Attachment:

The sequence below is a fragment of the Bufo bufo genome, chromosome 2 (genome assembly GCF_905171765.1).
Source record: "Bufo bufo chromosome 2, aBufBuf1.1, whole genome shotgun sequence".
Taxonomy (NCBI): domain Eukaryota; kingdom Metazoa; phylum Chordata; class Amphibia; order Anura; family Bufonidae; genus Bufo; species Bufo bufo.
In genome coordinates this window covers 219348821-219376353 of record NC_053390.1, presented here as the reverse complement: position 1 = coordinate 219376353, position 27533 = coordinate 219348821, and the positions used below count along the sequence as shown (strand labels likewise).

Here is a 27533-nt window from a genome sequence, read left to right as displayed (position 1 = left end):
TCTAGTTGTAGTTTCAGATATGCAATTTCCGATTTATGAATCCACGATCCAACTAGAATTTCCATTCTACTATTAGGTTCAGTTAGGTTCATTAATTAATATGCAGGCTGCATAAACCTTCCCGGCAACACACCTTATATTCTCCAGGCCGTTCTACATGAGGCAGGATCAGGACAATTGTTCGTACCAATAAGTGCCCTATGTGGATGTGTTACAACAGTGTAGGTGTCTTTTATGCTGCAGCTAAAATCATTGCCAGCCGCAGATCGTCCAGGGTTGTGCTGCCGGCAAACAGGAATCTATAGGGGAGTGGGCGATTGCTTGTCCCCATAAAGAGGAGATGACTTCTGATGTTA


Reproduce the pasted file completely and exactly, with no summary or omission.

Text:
The sequence below is a fragment of the Bufo bufo genome, chromosome 2 (genome assembly GCF_905171765.1).
Source record: "Bufo bufo chromosome 2, aBufBuf1.1, whole genome shotgun sequence".
Taxonomy (NCBI): domain Eukaryota; kingdom Metazoa; phylum Chordata; class Amphibia; order Anura; family Bufonidae; genus Bufo; species Bufo bufo.
In genome coordinates this window covers 219348821-219376353 of record NC_053390.1, presented here as the reverse complement: position 1 = coordinate 219376353, position 27533 = coordinate 219348821, and the positions used below count along the sequence as shown (strand labels likewise).

Here is a 27533-nt window from a genome sequence, read left to right as displayed (position 1 = left end):
TCTAGTTGTAGTTTCAGATATGCAATTTCCGATTTATGAATCCACGATCCAACTAGAATTTCCATTCTACTATTAGGTTCAGTTAGGTTCATTAATTAATATGCAGGCTGCATAAACCTTCCCGGCAACACACCTTATATTCTCCAGGCCGTTCTACATGAGGCAGGATCAGGACAATTGTTCGTACCAATAAGTGCCCTATGTGGATGTGTTACAACAGTGTAGGTGTCTTTTATGCTGCAGCTAAAATCATTGCCAGCCGCAGATCGTCCAGGGTTGTGCTGCCGGCAAACAGGAATCTATAGGGGAGTGGGCGATTGCTTGTCCCCATAAAGAGGAGATGACTTCTGATGTTA